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Probing the Common Problems of the Needle Biopsy

Probing the Common Problems of the Needle Biopsy

Updated: 12/21/2015

Getting the right pathology assessment of your prostate biopsy is just as important as getting a second opinion for surgery or radiation. You could have the best surgeon in the world, but if you don't have the right pathology report, you could get the wrong type of treatment.

The Trouble with Prostate Biopsies

Prostate biopsies are probably the most challenging to evaluate, according to Jonathan Epstein, M.D., a world-renowned pathologist at Johns Hopkins Medicine. It’s especially difficult because there’s such a limited amount of tissue, and cancers tend to creep around the benign gland, rather than forming as a solid mass.

Dr. Epstein compares the prostate biopsy to a small piece of candy wrapped in paper. The cancer is like the paper, a veneer over an expanse of healthy tissue. And the veneer is often very ambiguous. Not only can the hollow-core biopsy needle overshoot and miss the cancer, but the cancer cells it does get don't always match the pictures in the textbook.

Results that Are Hard to Evaluate

One result of a prostate biopsy is considered atypical. This diagnosis appears in about 5 percent of biopsies at most institutions. Basically, a pathologist will see something that could be cancer, but he or she is not comfortable labeling it cancer. For many patients, the next step is to have a repeat biopsy, which may or may not be helpful.

Unfortunately, the biopsy can miss cancer cells. So if the biopsy results come back negative, it doesn't mean that the patient is cancer-free. In fact, the cancer can be extensive. Dr. Epstein has seen some cancer cases that the biopsy missed entirely.

A repeat biopsy might be a reasonable option if no cancer is found. However, if there is already a diagnosis of cancer, or even atypical cells, a repeat biopsy may lead to more confusion.

An Abundance of Overdiagnosed Cancer Cases

Unfortunately, many pathologists seem just as likely to overdiagnose cancer. According to Dr. Epstein, there are many mimickers of prostate cancer under the microscope that inexperienced pathologists can misdiagnose as cancer. Each year, about 1.5 percent of patients who go to the James Buchanan Brady Urological Institute with a diagnosis of prostate cancer are found to have been misdiagnosed.

How to Handle Tricky Diagnoses

To address an uncertain diagnosis, send your slides to an expert pathologist. Most of the time, an expert second opinion can resolve the biopsy results as definitively benign or definitely malignant. Even biopsies that seem straightforward deserve another look. Experts at Johns Hopkins Medicine recommend getting a second opinion before undergoing any form of treatment.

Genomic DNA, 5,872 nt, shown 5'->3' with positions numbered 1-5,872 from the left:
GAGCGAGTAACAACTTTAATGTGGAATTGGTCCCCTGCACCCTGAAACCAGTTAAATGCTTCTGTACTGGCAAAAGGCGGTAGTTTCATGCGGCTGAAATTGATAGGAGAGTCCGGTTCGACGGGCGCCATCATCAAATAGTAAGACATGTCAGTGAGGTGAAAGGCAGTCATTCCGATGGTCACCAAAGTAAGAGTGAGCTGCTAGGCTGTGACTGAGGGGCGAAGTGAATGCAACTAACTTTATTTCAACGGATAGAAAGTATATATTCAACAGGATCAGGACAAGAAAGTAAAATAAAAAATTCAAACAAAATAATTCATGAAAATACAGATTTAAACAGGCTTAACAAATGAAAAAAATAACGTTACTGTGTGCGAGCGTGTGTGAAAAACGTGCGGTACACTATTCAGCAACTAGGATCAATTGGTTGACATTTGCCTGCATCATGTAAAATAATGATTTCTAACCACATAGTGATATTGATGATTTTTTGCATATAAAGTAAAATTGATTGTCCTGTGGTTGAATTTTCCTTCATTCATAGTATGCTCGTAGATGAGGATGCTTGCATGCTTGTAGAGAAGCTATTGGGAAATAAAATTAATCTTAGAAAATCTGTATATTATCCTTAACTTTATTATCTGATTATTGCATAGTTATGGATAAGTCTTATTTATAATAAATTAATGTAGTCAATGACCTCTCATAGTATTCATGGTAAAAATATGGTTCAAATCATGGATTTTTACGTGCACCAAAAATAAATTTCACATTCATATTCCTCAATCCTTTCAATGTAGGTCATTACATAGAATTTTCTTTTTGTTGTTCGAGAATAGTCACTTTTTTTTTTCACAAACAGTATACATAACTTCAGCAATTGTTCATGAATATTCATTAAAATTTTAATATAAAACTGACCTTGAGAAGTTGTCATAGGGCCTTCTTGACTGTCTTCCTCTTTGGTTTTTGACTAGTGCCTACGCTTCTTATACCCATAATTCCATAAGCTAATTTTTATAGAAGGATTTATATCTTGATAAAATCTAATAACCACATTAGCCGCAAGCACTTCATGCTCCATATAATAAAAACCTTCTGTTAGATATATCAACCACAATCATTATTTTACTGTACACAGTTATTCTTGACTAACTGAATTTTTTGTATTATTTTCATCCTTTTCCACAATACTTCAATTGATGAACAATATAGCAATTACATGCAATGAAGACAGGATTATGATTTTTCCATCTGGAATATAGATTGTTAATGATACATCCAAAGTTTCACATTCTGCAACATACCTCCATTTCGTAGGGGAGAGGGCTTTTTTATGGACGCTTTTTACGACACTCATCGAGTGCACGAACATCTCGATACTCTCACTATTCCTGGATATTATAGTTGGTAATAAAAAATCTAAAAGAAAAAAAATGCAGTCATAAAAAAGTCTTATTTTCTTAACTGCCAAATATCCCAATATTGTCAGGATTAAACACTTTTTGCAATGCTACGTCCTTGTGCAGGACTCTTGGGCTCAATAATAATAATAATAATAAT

Analysis Reveals Glitch in Gleason Scoring

Pathology experts at Johns Hopkins Medicine have conducted numerous studies showing the reproducibility of Gleason scores in the general pathology community, looking at the Gleason grade based on the biopsy and then comparing it to the actual specimen removed during surgery. They have found that the Gleason grading that's initially performed is usually disappointing. Often, it doesn't correlate with the results of the radical prostatectomy. So patients are making important decisions regarding treatment or watchful waiting based on inaccurate information about their health.

You should especially beware of biopsies that are given a low-grade Gleason score. From the standpoint of patient care, the low-grade Gleason score (2 to 4) doesn't exist, and it gives the patient a false sense of optimism. Even if a pathologist identifies a tumor as Gleason 2 to 4 in a biopsy, when the prostate is removed in a radical prostatectomy, it will turn out to be Gleason 5 or greater.

Low-grade Gleason tumors exist in the central transition zone of the prostate, not in the peripheral zone where biopsies are taken. A genuine low-grade Gleason score is more likely to appear in a transurethral resection of the prostate (TURP), a procedure used to treat prostate enlargement. A low-grade Gleason score is valid on a TURP but not on a needle.

Online Course Promotes Expert Pathology

To improve prostate cancer diagnosis, Dr. Epstein is teaching pathologists through an online tutorial. Unlike articles or other resources, this educational tool is designed to reach many pathologists very quickly.

As part of the course, pathologists are asked to grade a set of biopsies. Then, they're shown some of the telltale signs of various grades and taught how to interpret another set of biopsies. Finally, they have to re-evaluate the biopsies. If you are interested in learning more, visit the Department of Pathology at Johns Hopkins University.


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